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F is a smooth function of x and y, i.e. F(x,y). If $H(x)=F(x,0)$, when can I have $\dfrac{\partial F}{\partial x}(x,0)= \dfrac{dH} {dx}(x)?$

I think we can show this equality from the definition of partial differentiation easily. Is this equality true for all functions of (x,y) which are first order differentiable with respect to x?

Thanks

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up vote 2 down vote accepted

If you set $H(x)=F(x,c)$, for any $c\in\mathbb{R}$, then $$\frac{dH}{dx}(x)=\lim_{t\to0}\frac{H(x+t)-H(x)}{t}=\lim_{t\to0}\frac{F(x+t,c)-F(x)}{t}=\frac{\partial F}{\partial x}(x,c)$$ so the existence of the derivative of $H$ in the point $x$ is equivalent to the existence of the partial derivative of $F$ in the direction $x$ in the point $(x,c)$.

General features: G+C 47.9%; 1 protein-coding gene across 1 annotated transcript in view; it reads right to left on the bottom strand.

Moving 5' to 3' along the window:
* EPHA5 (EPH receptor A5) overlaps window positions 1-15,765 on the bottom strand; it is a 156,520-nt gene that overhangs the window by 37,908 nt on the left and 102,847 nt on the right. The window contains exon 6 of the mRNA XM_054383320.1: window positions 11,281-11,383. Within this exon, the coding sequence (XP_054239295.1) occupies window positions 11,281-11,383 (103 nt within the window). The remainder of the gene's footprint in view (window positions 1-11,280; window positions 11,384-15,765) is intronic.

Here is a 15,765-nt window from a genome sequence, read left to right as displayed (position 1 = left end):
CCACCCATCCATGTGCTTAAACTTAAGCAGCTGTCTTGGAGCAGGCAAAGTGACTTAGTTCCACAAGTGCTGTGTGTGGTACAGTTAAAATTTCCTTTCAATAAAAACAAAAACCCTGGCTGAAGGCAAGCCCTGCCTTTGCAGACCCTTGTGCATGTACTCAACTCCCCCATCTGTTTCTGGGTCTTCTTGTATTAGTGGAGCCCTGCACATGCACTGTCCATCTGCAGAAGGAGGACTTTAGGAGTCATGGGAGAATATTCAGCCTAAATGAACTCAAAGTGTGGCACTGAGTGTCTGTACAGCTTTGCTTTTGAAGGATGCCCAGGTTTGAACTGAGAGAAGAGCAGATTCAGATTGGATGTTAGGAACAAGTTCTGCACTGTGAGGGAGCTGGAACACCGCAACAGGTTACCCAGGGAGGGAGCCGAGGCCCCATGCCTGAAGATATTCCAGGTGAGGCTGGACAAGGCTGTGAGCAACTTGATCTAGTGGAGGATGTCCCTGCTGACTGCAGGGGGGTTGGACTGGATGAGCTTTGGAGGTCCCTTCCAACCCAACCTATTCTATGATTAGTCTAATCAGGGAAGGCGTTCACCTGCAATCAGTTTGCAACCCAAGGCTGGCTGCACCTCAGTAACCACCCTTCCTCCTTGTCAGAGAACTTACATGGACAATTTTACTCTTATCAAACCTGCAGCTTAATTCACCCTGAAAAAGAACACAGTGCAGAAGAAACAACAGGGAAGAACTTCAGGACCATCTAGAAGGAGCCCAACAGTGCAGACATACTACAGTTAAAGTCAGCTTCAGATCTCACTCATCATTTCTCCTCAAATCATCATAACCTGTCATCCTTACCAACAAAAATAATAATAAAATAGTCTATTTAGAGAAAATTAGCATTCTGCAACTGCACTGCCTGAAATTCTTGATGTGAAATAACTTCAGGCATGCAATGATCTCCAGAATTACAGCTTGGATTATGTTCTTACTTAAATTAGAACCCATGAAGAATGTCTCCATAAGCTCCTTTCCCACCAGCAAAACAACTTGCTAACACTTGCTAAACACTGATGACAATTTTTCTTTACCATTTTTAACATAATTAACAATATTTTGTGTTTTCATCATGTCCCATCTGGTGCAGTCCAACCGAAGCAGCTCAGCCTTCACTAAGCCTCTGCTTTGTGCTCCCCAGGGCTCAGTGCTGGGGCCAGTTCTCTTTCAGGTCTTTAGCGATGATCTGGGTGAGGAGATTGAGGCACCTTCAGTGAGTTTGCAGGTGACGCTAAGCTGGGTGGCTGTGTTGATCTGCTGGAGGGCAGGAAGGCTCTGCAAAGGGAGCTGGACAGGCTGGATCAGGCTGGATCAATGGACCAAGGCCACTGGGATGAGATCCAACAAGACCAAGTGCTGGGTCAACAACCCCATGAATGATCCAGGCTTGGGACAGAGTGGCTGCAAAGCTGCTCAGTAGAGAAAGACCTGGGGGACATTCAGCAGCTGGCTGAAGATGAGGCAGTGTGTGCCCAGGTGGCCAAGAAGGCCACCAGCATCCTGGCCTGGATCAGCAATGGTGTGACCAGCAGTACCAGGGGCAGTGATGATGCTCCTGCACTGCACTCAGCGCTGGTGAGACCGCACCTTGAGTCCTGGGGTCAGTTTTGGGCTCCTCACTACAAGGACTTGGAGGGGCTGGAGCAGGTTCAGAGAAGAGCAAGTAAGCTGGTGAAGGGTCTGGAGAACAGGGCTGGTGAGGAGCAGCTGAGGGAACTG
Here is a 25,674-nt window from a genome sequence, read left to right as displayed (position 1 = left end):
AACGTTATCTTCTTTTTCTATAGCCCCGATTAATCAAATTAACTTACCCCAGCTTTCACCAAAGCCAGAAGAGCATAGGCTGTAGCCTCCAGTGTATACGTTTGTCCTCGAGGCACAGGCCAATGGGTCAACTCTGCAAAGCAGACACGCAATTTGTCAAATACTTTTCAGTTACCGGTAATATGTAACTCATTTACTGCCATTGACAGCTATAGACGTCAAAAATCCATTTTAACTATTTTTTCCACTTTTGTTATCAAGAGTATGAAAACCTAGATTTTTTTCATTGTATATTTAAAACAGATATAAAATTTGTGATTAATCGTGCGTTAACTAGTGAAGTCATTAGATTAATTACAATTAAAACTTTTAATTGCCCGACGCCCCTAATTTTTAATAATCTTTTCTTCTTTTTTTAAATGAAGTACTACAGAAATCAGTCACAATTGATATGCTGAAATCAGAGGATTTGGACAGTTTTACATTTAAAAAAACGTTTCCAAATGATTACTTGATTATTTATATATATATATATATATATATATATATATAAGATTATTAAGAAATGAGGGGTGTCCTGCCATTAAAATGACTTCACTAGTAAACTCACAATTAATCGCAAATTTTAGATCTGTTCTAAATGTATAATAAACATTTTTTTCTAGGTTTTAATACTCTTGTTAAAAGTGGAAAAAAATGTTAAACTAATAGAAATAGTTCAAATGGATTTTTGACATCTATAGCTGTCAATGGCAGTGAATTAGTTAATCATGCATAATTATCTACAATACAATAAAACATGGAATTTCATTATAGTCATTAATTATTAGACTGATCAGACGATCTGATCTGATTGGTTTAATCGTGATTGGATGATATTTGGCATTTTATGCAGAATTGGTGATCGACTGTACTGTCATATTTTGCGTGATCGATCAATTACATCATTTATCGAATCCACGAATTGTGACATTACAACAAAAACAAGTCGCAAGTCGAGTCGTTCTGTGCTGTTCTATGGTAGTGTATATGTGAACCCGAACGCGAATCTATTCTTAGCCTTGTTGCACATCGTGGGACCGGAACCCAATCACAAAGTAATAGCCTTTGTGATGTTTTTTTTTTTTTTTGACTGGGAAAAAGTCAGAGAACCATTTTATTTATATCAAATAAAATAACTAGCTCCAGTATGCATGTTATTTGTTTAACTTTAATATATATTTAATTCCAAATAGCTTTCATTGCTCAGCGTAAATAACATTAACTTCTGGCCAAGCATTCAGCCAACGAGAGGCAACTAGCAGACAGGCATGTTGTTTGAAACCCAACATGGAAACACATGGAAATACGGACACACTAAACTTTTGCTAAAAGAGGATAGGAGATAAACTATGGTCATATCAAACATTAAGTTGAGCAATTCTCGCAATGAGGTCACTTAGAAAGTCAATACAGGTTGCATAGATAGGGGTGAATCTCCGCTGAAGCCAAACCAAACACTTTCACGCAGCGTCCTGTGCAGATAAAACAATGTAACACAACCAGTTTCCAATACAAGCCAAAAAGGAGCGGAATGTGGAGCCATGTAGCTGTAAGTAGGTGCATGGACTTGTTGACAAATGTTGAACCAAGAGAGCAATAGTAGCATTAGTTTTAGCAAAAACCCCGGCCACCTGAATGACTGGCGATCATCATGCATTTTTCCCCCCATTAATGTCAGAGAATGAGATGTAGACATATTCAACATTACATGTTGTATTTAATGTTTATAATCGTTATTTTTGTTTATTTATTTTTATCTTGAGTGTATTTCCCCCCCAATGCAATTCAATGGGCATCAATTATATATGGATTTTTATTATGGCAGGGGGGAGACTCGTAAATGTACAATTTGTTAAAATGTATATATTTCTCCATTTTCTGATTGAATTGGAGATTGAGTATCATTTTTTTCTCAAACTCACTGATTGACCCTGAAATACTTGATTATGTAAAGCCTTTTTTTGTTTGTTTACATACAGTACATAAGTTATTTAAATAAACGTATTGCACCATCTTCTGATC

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thanks a lot... – XXX11235 Dec 19 '12 at 8:25

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